No. 808



If there is one thing I have learned in almost 20 years of writing columns, it is that what I have to say is just so many words on paper unless I can express my thoughts and ideas clearly, with conviction. It must also be of interest and have real benefits for the vast majority of my readers.
If you will tune me in and really think about what I have to share today, I believe you will agree that this one qualifies on all counts. As you may know, my real passion is literacy, especially helping children in disadvantaged or low-income homes learn to read at an early age. A member of our Conway Bookcase Project Committee, and a former teacher, told me recently that if a child is not reading at grade level by the third grade, the chances of this child later winding up in prison are very high.
As you may know, illiteracy affects every single person in our nation, either positively or negatively. No literate or highly successful person in our society is above having an illiterate school drop-out who can’t find a job, steal from or rob them, or even worse, take their life. And this is just one example of how we are all affected. To improve literacy and our schools, reading must begin in the home with what is often called Family Literacy. I have a favorite aunt who has taught fourth grade in one of our local elementary schools for almost four decades. Several years ago she shared a school newsletter that contained the following article.
FAMILY LITERACY: Family literacy is a powerful and innovative approach to education. It is a bridge that leads to a more literate future for American families. It is often said that reading can take us places that we have never been. We can soar as high as a bird, travel to an exotic land, sail upon the open sea, or become a hero or a villain, all within the pages of a book. There is no better way to connect, educate, and just have fun with children than to read to them. (Parents and grandparents are you listening?) Here are 10 ways to encourage children to read.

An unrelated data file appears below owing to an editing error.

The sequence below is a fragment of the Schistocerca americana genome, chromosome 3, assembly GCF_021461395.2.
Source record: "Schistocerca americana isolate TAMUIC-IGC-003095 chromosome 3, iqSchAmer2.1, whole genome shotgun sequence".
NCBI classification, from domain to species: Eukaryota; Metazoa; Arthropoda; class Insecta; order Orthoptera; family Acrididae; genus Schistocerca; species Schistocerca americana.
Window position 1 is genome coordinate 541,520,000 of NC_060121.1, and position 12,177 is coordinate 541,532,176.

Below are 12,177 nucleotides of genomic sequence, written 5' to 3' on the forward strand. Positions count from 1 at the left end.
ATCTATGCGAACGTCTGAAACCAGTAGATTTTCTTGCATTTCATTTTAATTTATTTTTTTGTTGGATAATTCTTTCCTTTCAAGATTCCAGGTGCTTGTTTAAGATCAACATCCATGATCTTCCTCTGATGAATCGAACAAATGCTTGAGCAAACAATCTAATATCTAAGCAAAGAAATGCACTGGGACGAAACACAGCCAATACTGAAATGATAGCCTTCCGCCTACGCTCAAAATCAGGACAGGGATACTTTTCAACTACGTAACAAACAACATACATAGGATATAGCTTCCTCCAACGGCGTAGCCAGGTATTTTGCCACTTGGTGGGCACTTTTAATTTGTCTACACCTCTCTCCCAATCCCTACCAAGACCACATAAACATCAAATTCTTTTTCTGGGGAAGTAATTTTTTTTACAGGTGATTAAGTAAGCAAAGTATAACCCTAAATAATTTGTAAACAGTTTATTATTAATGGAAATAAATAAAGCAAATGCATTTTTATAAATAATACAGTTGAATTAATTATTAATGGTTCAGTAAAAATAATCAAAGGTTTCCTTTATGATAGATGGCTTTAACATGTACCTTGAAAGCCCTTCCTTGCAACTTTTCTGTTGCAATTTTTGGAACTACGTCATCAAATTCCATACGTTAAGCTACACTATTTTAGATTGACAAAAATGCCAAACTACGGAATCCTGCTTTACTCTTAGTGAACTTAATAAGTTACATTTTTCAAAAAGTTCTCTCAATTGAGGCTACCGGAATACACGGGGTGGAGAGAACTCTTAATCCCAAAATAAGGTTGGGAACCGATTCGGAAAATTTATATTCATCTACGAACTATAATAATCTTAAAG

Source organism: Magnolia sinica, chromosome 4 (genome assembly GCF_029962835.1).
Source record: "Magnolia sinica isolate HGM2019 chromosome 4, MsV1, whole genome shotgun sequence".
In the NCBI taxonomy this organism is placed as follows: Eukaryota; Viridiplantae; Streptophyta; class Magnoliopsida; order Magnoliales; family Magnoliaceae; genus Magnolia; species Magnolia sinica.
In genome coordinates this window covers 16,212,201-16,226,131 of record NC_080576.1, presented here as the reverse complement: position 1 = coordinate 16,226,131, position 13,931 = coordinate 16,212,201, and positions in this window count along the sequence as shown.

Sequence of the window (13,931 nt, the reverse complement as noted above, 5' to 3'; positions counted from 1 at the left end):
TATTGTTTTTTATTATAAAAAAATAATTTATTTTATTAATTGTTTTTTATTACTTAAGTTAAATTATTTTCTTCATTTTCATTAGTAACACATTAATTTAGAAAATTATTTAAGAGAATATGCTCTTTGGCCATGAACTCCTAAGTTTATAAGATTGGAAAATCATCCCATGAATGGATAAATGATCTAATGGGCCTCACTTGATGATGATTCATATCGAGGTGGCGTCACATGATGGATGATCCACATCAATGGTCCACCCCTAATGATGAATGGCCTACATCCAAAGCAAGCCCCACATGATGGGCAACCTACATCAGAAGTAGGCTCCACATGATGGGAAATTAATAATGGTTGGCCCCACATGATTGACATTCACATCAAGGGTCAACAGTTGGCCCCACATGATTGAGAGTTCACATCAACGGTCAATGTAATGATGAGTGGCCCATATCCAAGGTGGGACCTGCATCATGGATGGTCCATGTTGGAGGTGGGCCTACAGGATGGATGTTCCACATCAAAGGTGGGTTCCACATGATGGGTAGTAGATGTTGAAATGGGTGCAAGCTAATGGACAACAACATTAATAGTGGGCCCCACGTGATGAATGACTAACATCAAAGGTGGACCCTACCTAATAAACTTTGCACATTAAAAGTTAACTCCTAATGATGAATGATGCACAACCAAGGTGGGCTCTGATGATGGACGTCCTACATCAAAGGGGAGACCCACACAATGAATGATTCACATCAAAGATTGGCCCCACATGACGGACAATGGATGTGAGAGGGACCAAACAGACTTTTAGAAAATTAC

1. Share at least one book every day with your child. 2. Select a quiet, comfortable place to share a book with your child. 3. Children need to see reading as a fun thing to do if they are to become good readers. Make reading a family fun ritual. Allow for age and needs of your child. 4. Listen to your child and encourage his/her listening. 5. Think and talk about the stories that you read as you go about daily life.
6. It is OK, even good, to read the same story repeatedly to your child. Children love to hear books repeated many times. Let your child turn the pages, touch the book, explore. Be patient. 7. Children are never too young to read to! Babies respond to sound and language before they are born. 8. Even when children can read, they still need to be read to. 9. Take your child to the library. 10. Apply for a library card and use it regularly.
Here are a few closing comments to consider. In the age of technology where we now live, all the major companies are spending billions of dollars on advertising to entice a younger audience to buy all the latest gadgets, including cell phones. However, for a person to succeed in life, he must be able to read. This fact makes it even more critical for parents, and grandparents, to begin Family Literacy in the home. When I encounter people who are struggling, I also see the results of poor reading and communication skills. This is why reading must begin very early in life.
(EDITOR'S NOTE: Jim Davidson is a public speaker and syndicated columnist. You may contact him at 2 Bentley Drive, Conway, AR 72034. To begin a bookcase literacy project visit www.bookcaseforeverychild.com. You won’t go wrong helping a needy child.)